The Labour Party will build 150,000 new council and social homes a year if they win power at the upcoming general election.
The pledge was made as part of their manifesto which was published this morning (November 21). It promises a ‘housing revolution’ which will deliver what they call the biggest council housebuilding programme since the 1950s.
Government figures show that last year the number of government-funded affordable homes for social rent built fell by 90%, to fewer than 1,000, while government figures suggest fewer than 3,000 council homes were built.
As part of the new programme, Labour will scrap the Conservatives’ definition of ‘affordable’ housing replacing it with a new Labour definition linked to local incomes, including social rent, which works out at around half the level of market rents, alongside new living rent and homes for low-cost ownership.
The new plans will be paid for with funding from Labour’s Social Transformation Fund. Half of Labour’s Social Transformation Fund – around £75bn over five years – will be allocated to housing.
The part says the homes will be built to ‘cutting edge design and green standards’ citing the new, award-winning Goldsmith Street council development in Norwich as an example of what Labour’s modern council housing could look like.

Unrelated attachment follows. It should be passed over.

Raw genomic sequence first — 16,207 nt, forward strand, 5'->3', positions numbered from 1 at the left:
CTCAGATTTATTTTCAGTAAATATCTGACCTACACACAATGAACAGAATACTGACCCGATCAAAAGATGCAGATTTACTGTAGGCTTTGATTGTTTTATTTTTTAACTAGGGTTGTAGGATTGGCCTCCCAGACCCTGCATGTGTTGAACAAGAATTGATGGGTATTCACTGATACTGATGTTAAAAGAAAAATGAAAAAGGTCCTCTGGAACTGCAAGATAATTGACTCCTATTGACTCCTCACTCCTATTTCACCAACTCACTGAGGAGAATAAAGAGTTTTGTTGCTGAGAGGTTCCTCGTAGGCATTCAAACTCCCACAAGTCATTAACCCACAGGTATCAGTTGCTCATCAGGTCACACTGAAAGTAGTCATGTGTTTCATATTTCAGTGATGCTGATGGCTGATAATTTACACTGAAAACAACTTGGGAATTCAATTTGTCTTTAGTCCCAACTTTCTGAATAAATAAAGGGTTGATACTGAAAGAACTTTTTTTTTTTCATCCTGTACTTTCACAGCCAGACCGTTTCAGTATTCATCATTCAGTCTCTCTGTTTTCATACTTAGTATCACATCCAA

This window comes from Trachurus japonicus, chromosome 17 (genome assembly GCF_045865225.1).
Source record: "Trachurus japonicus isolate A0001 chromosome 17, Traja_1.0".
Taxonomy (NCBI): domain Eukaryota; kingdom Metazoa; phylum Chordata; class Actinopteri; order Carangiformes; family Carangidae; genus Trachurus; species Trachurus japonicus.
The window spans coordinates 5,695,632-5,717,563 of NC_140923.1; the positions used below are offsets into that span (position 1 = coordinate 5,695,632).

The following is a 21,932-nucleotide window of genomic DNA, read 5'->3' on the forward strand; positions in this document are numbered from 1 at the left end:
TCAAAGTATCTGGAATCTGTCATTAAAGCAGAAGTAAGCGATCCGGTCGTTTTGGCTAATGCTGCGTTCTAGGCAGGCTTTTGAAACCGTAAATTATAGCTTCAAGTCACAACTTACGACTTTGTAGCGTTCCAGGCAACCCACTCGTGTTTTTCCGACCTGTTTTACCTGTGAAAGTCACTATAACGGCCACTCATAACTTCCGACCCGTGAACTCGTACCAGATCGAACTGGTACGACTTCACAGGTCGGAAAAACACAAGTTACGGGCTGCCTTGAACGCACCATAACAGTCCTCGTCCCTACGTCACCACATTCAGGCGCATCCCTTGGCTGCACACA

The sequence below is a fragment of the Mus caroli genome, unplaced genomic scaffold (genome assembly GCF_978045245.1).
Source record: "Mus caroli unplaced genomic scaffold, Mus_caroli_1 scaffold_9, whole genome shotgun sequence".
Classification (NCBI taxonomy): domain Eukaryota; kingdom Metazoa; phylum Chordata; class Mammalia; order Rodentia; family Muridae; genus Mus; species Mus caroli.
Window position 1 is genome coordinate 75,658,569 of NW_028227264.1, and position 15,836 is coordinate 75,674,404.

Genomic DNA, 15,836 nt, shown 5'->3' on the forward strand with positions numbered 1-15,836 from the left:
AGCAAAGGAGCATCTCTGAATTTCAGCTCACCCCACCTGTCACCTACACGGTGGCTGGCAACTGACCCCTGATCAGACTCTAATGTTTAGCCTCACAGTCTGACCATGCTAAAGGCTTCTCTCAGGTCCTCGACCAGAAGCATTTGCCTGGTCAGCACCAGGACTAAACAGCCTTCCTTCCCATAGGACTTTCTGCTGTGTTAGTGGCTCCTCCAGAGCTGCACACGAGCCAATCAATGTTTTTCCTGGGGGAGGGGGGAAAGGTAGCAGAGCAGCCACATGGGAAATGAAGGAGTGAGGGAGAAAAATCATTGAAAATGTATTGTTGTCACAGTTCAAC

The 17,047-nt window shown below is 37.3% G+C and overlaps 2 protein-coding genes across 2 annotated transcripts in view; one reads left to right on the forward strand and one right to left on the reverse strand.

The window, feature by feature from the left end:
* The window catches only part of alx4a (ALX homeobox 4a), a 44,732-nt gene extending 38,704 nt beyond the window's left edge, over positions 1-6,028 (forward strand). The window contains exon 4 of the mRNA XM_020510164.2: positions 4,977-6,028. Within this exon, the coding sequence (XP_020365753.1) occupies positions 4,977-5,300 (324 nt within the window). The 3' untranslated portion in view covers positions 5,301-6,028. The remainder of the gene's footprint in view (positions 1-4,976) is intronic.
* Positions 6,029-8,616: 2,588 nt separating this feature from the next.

The estate is comprised of almost 100 ultra-low-energy homes and arranged in seven terrace blocks, modelled on the Victorian streets of the nearby ‘Golden Triangle’ district.
The back gardens of the central terraces share a secure ‘alleyway for children to play together, and a wide landscaped walkway for communal gatherings runs perpendicularly through the middle of the estate.
Goldsmith Street also has a passive solar scheme, designed to minimise fuel bills for residents.
Jeremy Corbyn, Leader of the Labour Party, said: ‘Housing should be for the many, not a speculation opportunity for dodgy landlords and the wealthy few.
‘I am determined to create a society where working-class communities and young people have access to affordable, good quality council and social homes.
‘Everyone knows someone affected by the housing crisis. Labour is offering real change to fix it.’
Shelter chief executive Polly Neate called the plans ‘transformational’ for housing in the UK.
‘A pledge to build social homes at this scale would, if implemented, do more than any other single measure to end the housing emergency and give new, affordable, sa fe homes to hundreds of thousands currently without one,’ she added.
The Conservative Party are yet to launch their manifesto. The Liberal Democrats say they will build 100,000 new homes for social rent every year if they gain power following the December 12 polls.